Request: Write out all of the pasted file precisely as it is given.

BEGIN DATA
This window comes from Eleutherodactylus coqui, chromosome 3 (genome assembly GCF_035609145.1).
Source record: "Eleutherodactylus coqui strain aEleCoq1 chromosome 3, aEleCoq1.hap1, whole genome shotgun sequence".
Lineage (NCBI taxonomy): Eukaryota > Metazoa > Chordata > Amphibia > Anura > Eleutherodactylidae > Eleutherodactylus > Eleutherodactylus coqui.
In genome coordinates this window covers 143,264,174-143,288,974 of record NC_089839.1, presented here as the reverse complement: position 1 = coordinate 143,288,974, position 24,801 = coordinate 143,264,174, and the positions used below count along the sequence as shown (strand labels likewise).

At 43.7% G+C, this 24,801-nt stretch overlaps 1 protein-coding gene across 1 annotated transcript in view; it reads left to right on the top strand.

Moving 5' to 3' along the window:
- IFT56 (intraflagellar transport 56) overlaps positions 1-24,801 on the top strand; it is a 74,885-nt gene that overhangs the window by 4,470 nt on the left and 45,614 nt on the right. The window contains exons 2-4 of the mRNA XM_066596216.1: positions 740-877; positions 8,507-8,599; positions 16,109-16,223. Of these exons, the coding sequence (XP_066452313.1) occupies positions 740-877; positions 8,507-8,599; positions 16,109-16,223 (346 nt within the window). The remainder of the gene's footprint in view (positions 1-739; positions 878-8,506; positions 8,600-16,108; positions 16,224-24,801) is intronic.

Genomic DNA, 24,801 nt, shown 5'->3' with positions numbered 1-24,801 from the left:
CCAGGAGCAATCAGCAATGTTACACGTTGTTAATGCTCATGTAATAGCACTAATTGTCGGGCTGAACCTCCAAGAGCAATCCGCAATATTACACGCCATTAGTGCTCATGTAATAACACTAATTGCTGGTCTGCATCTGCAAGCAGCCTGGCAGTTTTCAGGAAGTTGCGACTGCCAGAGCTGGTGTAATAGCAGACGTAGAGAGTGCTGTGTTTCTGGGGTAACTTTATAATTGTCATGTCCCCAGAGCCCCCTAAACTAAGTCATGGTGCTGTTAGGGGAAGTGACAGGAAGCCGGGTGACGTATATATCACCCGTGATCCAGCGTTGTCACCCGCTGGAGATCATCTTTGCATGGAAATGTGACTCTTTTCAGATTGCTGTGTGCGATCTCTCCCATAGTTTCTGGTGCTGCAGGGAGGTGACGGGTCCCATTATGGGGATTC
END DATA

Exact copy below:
This window comes from Eleutherodactylus coqui, chromosome 3 (genome assembly GCF_035609145.1).
Source record: "Eleutherodactylus coqui strain aEleCoq1 chromosome 3, aEleCoq1.hap1, whole genome shotgun sequence".
Lineage (NCBI taxonomy): Eukaryota > Metazoa > Chordata > Amphibia > Anura > Eleutherodactylidae > Eleutherodactylus > Eleutherodactylus coqui.
In genome coordinates this window covers 143,264,174-143,288,974 of record NC_089839.1, presented here as the reverse complement: position 1 = coordinate 143,288,974, position 24,801 = coordinate 143,264,174, and the positions used below count along the sequence as shown (strand labels likewise).

At 43.7% G+C, this 24,801-nt stretch overlaps 1 protein-coding gene across 1 annotated transcript in view; it reads left to right on the top strand.

Moving 5' to 3' along the window:
- IFT56 (intraflagellar transport 56) overlaps positions 1-24,801 on the top strand; it is a 74,885-nt gene that overhangs the window by 4,470 nt on the left and 45,614 nt on the right. The window contains exons 2-4 of the mRNA XM_066596216.1: positions 740-877; positions 8,507-8,599; positions 16,109-16,223. Of these exons, the coding sequence (XP_066452313.1) occupies positions 740-877; positions 8,507-8,599; positions 16,109-16,223 (346 nt within the window). The remainder of the gene's footprint in view (positions 1-739; positions 878-8,506; positions 8,600-16,108; positions 16,224-24,801) is intronic.

Genomic DNA, 24,801 nt, shown 5'->3' with positions numbered 1-24,801 from the left:
CCAGGAGCAATCAGCAATGTTACACGTTGTTAATGCTCATGTAATAGCACTAATTGTCGGGCTGAACCTCCAAGAGCAATCCGCAATATTACACGCCATTAGTGCTCATGTAATAACACTAATTGCTGGTCTGCATCTGCAAGCAGCCTGGCAGTTTTCAGGAAGTTGCGACTGCCAGAGCTGGTGTAATAGCAGACGTAGAGAGTGCTGTGTTTCTGGGGTAACTTTATAATTGTCATGTCCCCAGAGCCCCCTAAACTAAGTCATGGTGCTGTTAGGGGAAGTGACAGGAAGCCGGGTGACGTATATATCACCCGTGATCCAGCGTTGTCACCCGCTGGAGATCATCTTTGCATGGAAATGTGACTCTTTTCAGATTGCTGTGTGCGATCTCTCCCATAGTTTCTGGTGCTGCAGGGAGGTGACGGGTCCCATTATGGGGATTC